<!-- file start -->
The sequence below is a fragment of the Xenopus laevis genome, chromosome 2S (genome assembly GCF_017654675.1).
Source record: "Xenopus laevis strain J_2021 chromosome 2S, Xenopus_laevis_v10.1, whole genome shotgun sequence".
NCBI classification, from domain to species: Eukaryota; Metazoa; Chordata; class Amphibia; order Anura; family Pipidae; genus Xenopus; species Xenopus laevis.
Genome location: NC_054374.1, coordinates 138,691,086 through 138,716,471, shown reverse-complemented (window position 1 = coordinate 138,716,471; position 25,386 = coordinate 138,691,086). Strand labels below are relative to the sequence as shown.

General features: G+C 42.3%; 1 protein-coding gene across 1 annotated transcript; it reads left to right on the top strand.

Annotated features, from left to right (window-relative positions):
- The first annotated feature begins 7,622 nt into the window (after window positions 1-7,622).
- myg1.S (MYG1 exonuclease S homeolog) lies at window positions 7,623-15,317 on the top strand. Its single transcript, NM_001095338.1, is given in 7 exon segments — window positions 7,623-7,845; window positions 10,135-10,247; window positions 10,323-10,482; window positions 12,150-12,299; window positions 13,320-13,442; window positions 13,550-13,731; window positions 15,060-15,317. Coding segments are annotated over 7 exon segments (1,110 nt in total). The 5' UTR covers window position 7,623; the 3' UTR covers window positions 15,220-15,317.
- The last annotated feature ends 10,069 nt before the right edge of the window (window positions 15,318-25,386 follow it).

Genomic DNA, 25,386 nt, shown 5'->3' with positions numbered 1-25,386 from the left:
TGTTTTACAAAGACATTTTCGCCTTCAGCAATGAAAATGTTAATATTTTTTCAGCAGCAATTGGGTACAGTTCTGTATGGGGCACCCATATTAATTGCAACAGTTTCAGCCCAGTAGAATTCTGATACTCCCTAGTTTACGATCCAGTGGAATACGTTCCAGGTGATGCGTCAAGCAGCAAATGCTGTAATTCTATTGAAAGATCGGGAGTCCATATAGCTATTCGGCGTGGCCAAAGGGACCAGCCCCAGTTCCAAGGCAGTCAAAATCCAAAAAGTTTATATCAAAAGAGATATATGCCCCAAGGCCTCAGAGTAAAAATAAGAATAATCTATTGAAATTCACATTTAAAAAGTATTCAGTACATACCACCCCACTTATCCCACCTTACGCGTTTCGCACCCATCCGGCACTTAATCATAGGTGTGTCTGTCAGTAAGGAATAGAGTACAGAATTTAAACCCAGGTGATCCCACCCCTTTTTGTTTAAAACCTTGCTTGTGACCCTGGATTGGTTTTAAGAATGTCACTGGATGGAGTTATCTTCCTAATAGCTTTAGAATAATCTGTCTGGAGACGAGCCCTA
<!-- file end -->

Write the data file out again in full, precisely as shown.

The sequence below is a fragment of the Xenopus laevis genome, chromosome 2S (genome assembly GCF_017654675.1).
Source record: "Xenopus laevis strain J_2021 chromosome 2S, Xenopus_laevis_v10.1, whole genome shotgun sequence".
NCBI classification, from domain to species: Eukaryota; Metazoa; Chordata; class Amphibia; order Anura; family Pipidae; genus Xenopus; species Xenopus laevis.
Genome location: NC_054374.1, coordinates 138,691,086 through 138,716,471, shown reverse-complemented (window position 1 = coordinate 138,716,471; position 25,386 = coordinate 138,691,086). Strand labels below are relative to the sequence as shown.

General features: G+C 42.3%; 1 protein-coding gene across 1 annotated transcript; it reads left to right on the top strand.

Annotated features, from left to right (window-relative positions):
- The first annotated feature begins 7,622 nt into the window (after window positions 1-7,622).
- myg1.S (MYG1 exonuclease S homeolog) lies at window positions 7,623-15,317 on the top strand. Its single transcript, NM_001095338.1, is given in 7 exon segments — window positions 7,623-7,845; window positions 10,135-10,247; window positions 10,323-10,482; window positions 12,150-12,299; window positions 13,320-13,442; window positions 13,550-13,731; window positions 15,060-15,317. Coding segments are annotated over 7 exon segments (1,110 nt in total). The 5' UTR covers window position 7,623; the 3' UTR covers window positions 15,220-15,317.
- The last annotated feature ends 10,069 nt before the right edge of the window (window positions 15,318-25,386 follow it).

Genomic DNA, 25,386 nt, shown 5'->3' with positions numbered 1-25,386 from the left:
TGTTTTACAAAGACATTTTCGCCTTCAGCAATGAAAATGTTAATATTTTTTCAGCAGCAATTGGGTACAGTTCTGTATGGGGCACCCATATTAATTGCAACAGTTTCAGCCCAGTAGAATTCTGATACTCCCTAGTTTACGATCCAGTGGAATACGTTCCAGGTGATGCGTCAAGCAGCAAATGCTGTAATTCTATTGAAAGATCGGGAGTCCATATAGCTATTCGGCGTGGCCAAAGGGACCAGCCCCAGTTCCAAGGCAGTCAAAATCCAAAAAGTTTATATCAAAAGAGATATATGCCCCAAGGCCTCAGAGTAAAAATAAGAATAATCTATTGAAATTCACATTTAAAAAGTATTCAGTACATACCACCCCACTTATCCCACCTTACGCGTTTCGCACCCATCCGGCACTTAATCATAGGTGTGTCTGTCAGTAAGGAATAGAGTACAGAATTTAAACCCAGGTGATCCCACCCCTTTTTGTTTAAAACCTTGCTTGTGACCCTGGATTGGTTTTAAGAATGTCACTGGATGGAGTTATCTTCCTAATAGCTTTAGAATAATCTGTCTGGAGACGAGCCCTA